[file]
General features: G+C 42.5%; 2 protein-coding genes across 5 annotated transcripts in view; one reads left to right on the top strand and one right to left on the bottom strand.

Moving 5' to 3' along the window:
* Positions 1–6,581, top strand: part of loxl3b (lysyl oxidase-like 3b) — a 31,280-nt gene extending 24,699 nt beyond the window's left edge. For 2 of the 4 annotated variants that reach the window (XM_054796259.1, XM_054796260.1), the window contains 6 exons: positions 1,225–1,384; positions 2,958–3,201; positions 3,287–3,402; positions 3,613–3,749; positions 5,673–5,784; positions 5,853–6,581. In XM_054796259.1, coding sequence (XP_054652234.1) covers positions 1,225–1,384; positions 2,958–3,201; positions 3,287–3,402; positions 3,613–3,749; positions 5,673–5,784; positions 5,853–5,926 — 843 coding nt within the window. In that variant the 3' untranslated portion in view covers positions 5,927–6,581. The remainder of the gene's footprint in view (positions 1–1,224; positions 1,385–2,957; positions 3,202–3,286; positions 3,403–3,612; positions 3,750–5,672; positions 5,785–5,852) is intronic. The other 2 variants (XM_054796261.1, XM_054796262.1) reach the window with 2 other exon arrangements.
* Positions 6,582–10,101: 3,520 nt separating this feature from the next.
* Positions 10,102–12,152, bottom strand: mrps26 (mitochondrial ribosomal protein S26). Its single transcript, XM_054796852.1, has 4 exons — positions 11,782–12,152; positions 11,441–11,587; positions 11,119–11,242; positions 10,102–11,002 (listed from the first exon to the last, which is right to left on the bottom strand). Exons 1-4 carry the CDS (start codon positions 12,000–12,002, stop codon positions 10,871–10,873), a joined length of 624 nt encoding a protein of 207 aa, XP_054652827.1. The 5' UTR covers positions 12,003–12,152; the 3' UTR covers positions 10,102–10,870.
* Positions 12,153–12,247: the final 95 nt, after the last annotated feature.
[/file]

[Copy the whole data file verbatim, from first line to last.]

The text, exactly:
General features: G+C 42.5%; 2 protein-coding genes across 5 annotated transcripts in view; one reads left to right on the top strand and one right to left on the bottom strand.

Moving 5' to 3' along the window:
* Positions 1–6,581, top strand: part of loxl3b (lysyl oxidase-like 3b) — a 31,280-nt gene extending 24,699 nt beyond the window's left edge. For 2 of the 4 annotated variants that reach the window (XM_054796259.1, XM_054796260.1), the window contains 6 exons: positions 1,225–1,384; positions 2,958–3,201; positions 3,287–3,402; positions 3,613–3,749; positions 5,673–5,784; positions 5,853–6,581. In XM_054796259.1, coding sequence (XP_054652234.1) covers positions 1,225–1,384; positions 2,958–3,201; positions 3,287–3,402; positions 3,613–3,749; positions 5,673–5,784; positions 5,853–5,926 — 843 coding nt within the window. In that variant the 3' untranslated portion in view covers positions 5,927–6,581. The remainder of the gene's footprint in view (positions 1–1,224; positions 1,385–2,957; positions 3,202–3,286; positions 3,403–3,612; positions 3,750–5,672; positions 5,785–5,852) is intronic. The other 2 variants (XM_054796261.1, XM_054796262.1) reach the window with 2 other exon arrangements.
* Positions 6,582–10,101: 3,520 nt separating this feature from the next.
* Positions 10,102–12,152, bottom strand: mrps26 (mitochondrial ribosomal protein S26). Its single transcript, XM_054796852.1, has 4 exons — positions 11,782–12,152; positions 11,441–11,587; positions 11,119–11,242; positions 10,102–11,002 (listed from the first exon to the last, which is right to left on the bottom strand). Exons 1-4 carry the CDS (start codon positions 12,000–12,002, stop codon positions 10,871–10,873), a joined length of 624 nt encoding a protein of 207 aa, XP_054652827.1. The 5' UTR covers positions 12,003–12,152; the 3' UTR covers positions 10,102–10,870.
* Positions 12,153–12,247: the final 95 nt, after the last annotated feature.